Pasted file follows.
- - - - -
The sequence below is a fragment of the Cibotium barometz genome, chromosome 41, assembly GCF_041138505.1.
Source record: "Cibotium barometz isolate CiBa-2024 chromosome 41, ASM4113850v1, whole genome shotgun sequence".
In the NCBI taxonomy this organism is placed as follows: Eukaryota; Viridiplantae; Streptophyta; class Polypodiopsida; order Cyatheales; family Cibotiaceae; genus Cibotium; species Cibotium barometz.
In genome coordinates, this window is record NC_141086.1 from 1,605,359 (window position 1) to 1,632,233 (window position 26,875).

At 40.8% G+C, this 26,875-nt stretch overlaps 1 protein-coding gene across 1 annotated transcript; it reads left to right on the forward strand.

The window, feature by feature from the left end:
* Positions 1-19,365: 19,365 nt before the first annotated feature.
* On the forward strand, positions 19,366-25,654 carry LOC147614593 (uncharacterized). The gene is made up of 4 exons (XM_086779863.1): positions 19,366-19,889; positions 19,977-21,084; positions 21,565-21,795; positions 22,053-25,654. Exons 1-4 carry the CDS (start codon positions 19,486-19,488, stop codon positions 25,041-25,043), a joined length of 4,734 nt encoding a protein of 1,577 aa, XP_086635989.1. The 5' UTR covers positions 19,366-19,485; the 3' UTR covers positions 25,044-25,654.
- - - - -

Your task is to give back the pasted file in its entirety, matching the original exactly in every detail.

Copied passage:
The sequence below is a fragment of the Cibotium barometz genome, chromosome 41, assembly GCF_041138505.1.
Source record: "Cibotium barometz isolate CiBa-2024 chromosome 41, ASM4113850v1, whole genome shotgun sequence".
In the NCBI taxonomy this organism is placed as follows: Eukaryota; Viridiplantae; Streptophyta; class Polypodiopsida; order Cyatheales; family Cibotiaceae; genus Cibotium; species Cibotium barometz.
In genome coordinates, this window is record NC_141086.1 from 1,605,359 (window position 1) to 1,632,233 (window position 26,875).

At 40.8% G+C, this 26,875-nt stretch overlaps 1 protein-coding gene across 1 annotated transcript; it reads left to right on the forward strand.

The window, feature by feature from the left end:
* Positions 1-19,365: 19,365 nt before the first annotated feature.
* On the forward strand, positions 19,366-25,654 carry LOC147614593 (uncharacterized). The gene is made up of 4 exons (XM_086779863.1): positions 19,366-19,889; positions 19,977-21,084; positions 21,565-21,795; positions 22,053-25,654. Exons 1-4 carry the CDS (start codon positions 19,486-19,488, stop codon positions 25,041-25,043), a joined length of 4,734 nt encoding a protein of 1,577 aa, XP_086635989.1. The 5' UTR covers positions 19,366-19,485; the 3' UTR covers positions 25,044-25,654.